Fraschilla: “No, I don’t. I think that he has always been an offensive player. If you look back at his history, he never really has had to play defense, whether in high school or when they played zone at Syracuse or in the NBA he’s in a situation when they don’t want their best player to get in foul trouble. I would say that of Team USA's top six or seven players he is most likely to be the weak link defensively but, you know, you can’t have everything. I watched Nowitzki today get blown by a couple times in the FIBA Qualifying Tournament but he probably averaged nearly 30 ppg in the tournament (Nowitzki scored a tournament-high 26.6 ppg in five games as Germany clinched a spot in the Olympics). You can’t have everything. If you have Kobe Bryant guarding (the top perimeter player) and you have LeBron James at 6-8 260 who can guard a two, three or four and Boozer and Howard go over 260 then when it comes to Carmelo you are not going to get everything out of him. You are going to get far more on the offensive end. I don’t think that there is any question about that.”

Friedman: “Based on what you know and assuming that everyone is healthy, gold, silver, bronze—what do you expect to see in the Beijing Olympics?”

Fraschilla: “I have been toying with this question the last couple days. Obviously, I think that USA will win it. I picked them to win it last time but I was also reviewing a lot of the stuff that I wrote two years ago prior to the World Championships and I think that I had USA, Spain, Greece and Argentina. I think that those are the four best teams in the world again right now—when everybody’s healthy. If I had to predict the three medal winners, I would say USA—and I don’t know how this will work out in the quarters, semis and finals.”

Friedman: “The seeding could affect this.”

Fraschilla: “Yes, the seeding could affect this but I think that the three best teams in the world would be USA, Spain and I am going to go with Greece over Argentina just because Argentina will not have (Walter) Herrmann, they will have a banged up Manu (Ginobili) and they won’t have Pepe Sanchez for the first time in a while; (Pablo) Prigioni, the kid who plays in Spain, will be the point guard. To me, Greece is the best team in the world in terms of playing together as a team. Their ball movement, because they have been together for a while, is just incredible. They are one of the best coached teams in the world. So I think that Greece is going to edge Argentina out (for the bronze medal). That is just a hunch.”

Be sure to check back on Tuesday for Part II when Fraschilla offers more thoughts about Team USA and discusses his methods of player evaluation.

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posted by David Friedman @ 5:27 AM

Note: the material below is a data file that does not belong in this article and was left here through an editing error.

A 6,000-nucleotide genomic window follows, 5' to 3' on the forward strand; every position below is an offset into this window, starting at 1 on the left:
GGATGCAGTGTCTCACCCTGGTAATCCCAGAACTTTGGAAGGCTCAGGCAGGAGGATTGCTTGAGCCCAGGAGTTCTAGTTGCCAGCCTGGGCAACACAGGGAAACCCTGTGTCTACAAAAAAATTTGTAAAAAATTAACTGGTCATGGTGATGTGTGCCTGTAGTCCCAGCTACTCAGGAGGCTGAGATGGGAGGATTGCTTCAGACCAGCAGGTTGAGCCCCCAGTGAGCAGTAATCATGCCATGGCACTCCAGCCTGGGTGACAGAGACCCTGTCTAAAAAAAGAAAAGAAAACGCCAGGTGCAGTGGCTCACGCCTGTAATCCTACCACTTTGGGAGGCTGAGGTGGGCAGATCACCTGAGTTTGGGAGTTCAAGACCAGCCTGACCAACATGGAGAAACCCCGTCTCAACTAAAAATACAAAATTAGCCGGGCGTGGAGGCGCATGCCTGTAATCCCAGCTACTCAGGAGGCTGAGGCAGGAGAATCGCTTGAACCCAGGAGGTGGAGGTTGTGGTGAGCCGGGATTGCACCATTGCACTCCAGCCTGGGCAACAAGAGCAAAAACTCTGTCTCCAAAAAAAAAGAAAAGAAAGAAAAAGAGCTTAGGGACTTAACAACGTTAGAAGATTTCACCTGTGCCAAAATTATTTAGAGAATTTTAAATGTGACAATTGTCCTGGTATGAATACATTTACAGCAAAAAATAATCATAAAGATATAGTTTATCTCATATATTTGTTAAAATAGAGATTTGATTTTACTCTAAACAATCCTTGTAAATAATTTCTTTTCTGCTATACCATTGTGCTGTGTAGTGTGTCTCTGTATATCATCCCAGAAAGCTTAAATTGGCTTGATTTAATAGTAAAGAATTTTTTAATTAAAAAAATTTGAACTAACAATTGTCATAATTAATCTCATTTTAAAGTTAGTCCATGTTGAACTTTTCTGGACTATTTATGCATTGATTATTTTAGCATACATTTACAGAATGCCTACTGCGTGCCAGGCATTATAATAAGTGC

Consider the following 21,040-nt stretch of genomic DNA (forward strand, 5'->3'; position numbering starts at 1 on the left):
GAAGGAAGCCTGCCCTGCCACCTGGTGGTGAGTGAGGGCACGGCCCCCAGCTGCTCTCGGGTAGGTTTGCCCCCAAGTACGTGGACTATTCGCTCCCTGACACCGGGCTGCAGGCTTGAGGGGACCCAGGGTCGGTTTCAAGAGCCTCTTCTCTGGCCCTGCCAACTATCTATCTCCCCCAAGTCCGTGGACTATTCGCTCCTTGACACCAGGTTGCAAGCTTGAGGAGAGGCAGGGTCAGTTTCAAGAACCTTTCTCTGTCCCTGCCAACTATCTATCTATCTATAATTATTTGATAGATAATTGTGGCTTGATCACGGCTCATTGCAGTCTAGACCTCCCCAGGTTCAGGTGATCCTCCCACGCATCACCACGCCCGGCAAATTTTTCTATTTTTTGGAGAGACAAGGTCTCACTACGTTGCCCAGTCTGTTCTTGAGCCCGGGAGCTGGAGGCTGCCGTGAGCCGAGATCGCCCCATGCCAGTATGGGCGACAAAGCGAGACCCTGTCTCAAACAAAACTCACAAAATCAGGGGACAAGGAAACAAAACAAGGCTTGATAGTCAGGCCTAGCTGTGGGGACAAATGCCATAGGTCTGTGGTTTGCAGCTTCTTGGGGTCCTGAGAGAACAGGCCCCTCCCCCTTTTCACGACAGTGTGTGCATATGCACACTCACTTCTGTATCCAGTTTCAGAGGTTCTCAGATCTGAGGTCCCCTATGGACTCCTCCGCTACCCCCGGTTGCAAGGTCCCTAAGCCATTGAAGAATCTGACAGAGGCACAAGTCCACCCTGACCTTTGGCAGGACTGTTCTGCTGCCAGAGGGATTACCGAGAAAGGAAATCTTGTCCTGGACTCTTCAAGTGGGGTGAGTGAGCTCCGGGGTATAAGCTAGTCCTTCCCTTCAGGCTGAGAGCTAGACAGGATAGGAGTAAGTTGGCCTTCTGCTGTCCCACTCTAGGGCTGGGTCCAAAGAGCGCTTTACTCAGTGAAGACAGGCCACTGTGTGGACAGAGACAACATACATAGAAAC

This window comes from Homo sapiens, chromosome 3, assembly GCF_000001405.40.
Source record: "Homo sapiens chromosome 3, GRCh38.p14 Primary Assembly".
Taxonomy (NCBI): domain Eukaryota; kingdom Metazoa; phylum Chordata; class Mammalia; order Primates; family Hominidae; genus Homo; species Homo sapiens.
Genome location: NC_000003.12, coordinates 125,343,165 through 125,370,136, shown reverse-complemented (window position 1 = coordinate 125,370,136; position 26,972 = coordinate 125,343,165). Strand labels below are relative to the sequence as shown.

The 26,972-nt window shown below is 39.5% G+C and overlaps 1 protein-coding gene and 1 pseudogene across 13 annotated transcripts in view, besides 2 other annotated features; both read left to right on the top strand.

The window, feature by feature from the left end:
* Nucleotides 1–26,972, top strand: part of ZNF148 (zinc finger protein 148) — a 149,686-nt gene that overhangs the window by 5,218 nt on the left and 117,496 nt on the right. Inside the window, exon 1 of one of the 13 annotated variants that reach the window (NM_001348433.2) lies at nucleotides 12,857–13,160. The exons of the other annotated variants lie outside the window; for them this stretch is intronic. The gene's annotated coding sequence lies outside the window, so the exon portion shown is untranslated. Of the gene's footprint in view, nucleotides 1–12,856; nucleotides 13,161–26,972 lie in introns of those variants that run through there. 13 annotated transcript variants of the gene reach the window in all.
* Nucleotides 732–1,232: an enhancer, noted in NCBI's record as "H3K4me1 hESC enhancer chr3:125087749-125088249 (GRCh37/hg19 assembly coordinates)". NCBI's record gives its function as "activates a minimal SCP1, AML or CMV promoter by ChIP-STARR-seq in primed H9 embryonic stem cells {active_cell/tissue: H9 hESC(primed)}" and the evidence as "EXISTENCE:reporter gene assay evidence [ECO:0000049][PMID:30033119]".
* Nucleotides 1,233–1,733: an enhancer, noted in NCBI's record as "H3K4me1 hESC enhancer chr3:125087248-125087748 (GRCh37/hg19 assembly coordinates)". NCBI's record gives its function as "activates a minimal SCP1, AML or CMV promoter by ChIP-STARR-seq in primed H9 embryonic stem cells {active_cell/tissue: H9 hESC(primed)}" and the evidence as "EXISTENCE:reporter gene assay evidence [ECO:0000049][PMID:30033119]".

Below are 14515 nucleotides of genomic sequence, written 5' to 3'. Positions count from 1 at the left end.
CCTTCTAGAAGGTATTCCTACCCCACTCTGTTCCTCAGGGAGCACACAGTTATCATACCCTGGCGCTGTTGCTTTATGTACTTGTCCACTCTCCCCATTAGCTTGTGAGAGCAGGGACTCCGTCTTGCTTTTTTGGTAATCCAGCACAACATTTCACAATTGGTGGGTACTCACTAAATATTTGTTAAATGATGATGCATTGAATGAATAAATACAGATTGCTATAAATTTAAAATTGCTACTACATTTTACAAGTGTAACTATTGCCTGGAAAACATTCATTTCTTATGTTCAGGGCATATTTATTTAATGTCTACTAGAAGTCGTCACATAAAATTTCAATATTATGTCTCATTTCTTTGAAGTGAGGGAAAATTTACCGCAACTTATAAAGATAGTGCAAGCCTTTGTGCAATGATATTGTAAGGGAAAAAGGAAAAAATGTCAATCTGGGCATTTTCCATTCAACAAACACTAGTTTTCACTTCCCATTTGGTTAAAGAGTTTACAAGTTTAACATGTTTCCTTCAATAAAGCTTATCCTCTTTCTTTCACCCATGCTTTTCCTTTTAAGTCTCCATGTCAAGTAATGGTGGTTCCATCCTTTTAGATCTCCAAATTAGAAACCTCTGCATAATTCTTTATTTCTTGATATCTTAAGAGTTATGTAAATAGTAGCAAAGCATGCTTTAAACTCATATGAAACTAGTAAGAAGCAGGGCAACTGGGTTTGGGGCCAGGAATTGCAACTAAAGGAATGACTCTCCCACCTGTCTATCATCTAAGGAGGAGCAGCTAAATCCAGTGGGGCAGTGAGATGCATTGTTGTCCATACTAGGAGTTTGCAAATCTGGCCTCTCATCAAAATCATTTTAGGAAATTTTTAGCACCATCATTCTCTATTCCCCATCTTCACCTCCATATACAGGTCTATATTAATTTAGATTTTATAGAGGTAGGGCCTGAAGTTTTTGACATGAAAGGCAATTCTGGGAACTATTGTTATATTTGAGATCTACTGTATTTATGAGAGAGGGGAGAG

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4 Comments:

At Monday, July 21, 2008 9:05:00 AM, Anonymous Anonymous said...

Nice interview.

Still, as a Spurs fan, I have to ask:

Does Fran Fraschilla's point that Manu is *still* banged up (7 weeks after the Spurs were eliminated) make you want to re-evaluate your oft-stated opinion that the "conventional wisdom" on Manu's injuries was wrong and overblown?

 
At Monday, July 21, 2008 5:00:00 PM, Blogger David Friedman said...

What I said during the playoffs is that Manu looked fine in game seven versus the Hornets, when he was the X factor that I predicted he would be prior to the series, and then he was less effective versus the Lakers, which I also predicted prior to that series. I think that matchups had a lot to do with his effectiveness. As I mentioned in one of my recaps, Manu struggled all year against the Lakers, not just in the playoffs.

Only Manu and the Spurs' training staff know when Manu hurt his ankle, how seriously he hurt it or if playing on what might have been a minor injury initially has now lengthened the recuperation period. My point during the playoffs was that he enjoyed a matchup advantage versus the Hornets but that he did not have a matchup advantage versus the Lakers.

Kobe played half of the season and all of the playoffs with a torn ligament on a finger on his shooting hand, an injury that will require surgery. It would be naive to think that this did not affect his game, yet Kobe never brought it up (unless he was asked about it). Kobe also suffered significant back spasms during the Utah series. Do you believe that his back magically and instantly recovered for the rest of the playoffs? Yet Kobe never mentioned his back again. If someone is on the court I am not going to bring up his injury situation unless he is clearly and obviously laboring or limited in some regard. By playoff time most NBA players are dealing with some kind of injury situation.

 
At Wednesday, July 23, 2008 6:52:00 AM, Anonymous tp said...

Ginobili played last night vs Spain. He was instrumental in the comeback that took Argentina from 15 points down at halftime to a 2 point defeat with a missed trey at the buzzer. It was a friendly alright, but he scored 18 points, dominated the fourth quarter and did not look injured at all.

 
At Wednesday, July 23, 2008 6:54:00 AM, Blogger David Friedman said...

TP:

I guess that means I was right all along about him not being hurt :)

Seriously, though, I am glad to hear that he is OK. He really is a fun and exciting player to watch and I hope that he plays well in the Olympics--except against Team USA.